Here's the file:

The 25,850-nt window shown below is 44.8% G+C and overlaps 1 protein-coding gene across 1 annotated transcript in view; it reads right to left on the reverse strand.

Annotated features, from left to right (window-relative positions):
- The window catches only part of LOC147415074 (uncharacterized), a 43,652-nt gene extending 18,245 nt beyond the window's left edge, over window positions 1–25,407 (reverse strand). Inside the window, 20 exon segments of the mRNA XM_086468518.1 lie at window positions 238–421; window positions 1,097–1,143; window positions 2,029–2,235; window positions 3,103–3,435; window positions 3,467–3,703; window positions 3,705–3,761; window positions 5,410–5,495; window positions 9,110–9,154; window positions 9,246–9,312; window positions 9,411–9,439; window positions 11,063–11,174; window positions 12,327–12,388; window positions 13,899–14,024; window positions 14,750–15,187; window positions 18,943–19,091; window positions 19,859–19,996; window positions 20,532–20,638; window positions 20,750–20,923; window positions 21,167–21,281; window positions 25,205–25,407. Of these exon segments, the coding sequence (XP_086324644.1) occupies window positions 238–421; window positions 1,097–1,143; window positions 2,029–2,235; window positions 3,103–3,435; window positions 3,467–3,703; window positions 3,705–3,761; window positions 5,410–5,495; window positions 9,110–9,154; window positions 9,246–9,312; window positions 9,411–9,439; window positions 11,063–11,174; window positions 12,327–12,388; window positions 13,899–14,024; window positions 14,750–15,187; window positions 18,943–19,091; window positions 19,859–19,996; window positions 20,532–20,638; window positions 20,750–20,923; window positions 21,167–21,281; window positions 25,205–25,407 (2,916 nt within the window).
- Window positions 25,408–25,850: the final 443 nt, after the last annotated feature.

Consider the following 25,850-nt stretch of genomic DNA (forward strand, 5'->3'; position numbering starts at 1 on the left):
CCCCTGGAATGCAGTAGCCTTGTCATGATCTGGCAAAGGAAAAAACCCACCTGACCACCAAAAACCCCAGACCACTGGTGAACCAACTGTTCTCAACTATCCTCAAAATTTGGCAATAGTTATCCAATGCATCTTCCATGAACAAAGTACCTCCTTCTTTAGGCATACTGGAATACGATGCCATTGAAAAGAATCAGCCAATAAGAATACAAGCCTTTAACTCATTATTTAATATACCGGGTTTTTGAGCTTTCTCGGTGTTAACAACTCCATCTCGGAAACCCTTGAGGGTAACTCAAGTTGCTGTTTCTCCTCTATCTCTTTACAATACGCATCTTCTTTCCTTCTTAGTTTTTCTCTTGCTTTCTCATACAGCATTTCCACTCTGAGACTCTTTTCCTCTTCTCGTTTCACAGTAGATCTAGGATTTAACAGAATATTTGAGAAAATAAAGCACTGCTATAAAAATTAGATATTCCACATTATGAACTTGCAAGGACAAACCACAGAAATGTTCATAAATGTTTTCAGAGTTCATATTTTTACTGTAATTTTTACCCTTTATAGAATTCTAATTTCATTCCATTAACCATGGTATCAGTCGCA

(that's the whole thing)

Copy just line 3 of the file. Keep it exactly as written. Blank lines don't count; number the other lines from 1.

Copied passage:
- The window catches only part of LOC147415074 (uncharacterized), a 43,652-nt gene extending 18,245 nt beyond the window's left edge, over window positions 1–25,407 (reverse strand). Inside the window, 20 exon segments of the mRNA XM_086468518.1 lie at window positions 238–421; window positions 1,097–1,143; window positions 2,029–2,235; window positions 3,103–3,435; window positions 3,467–3,703; window positions 3,705–3,761; window positions 5,410–5,495; window positions 9,110–9,154; window positions 9,246–9,312; window positions 9,411–9,439; window positions 11,063–11,174; window positions 12,327–12,388; window positions 13,899–14,024; window positions 14,750–15,187; window positions 18,943–19,091; window positions 19,859–19,996; window positions 20,532–20,638; window positions 20,750–20,923; window positions 21,167–21,281; window positions 25,205–25,407. Of these exon segments, the coding sequence (XP_086324644.1) occupies window positions 238–421; window positions 1,097–1,143; window positions 2,029–2,235; window positions 3,103–3,435; window positions 3,467–3,703; window positions 3,705–3,761; window positions 5,410–5,495; window positions 9,110–9,154; window positions 9,246–9,312; window positions 9,411–9,439; window positions 11,063–11,174; window positions 12,327–12,388; window positions 13,899–14,024; window positions 14,750–15,187; window positions 18,943–19,091; window positions 19,859–19,996; window positions 20,532–20,638; window positions 20,750–20,923; window positions 21,167–21,281; window positions 25,205–25,407 (2,916 nt within the window).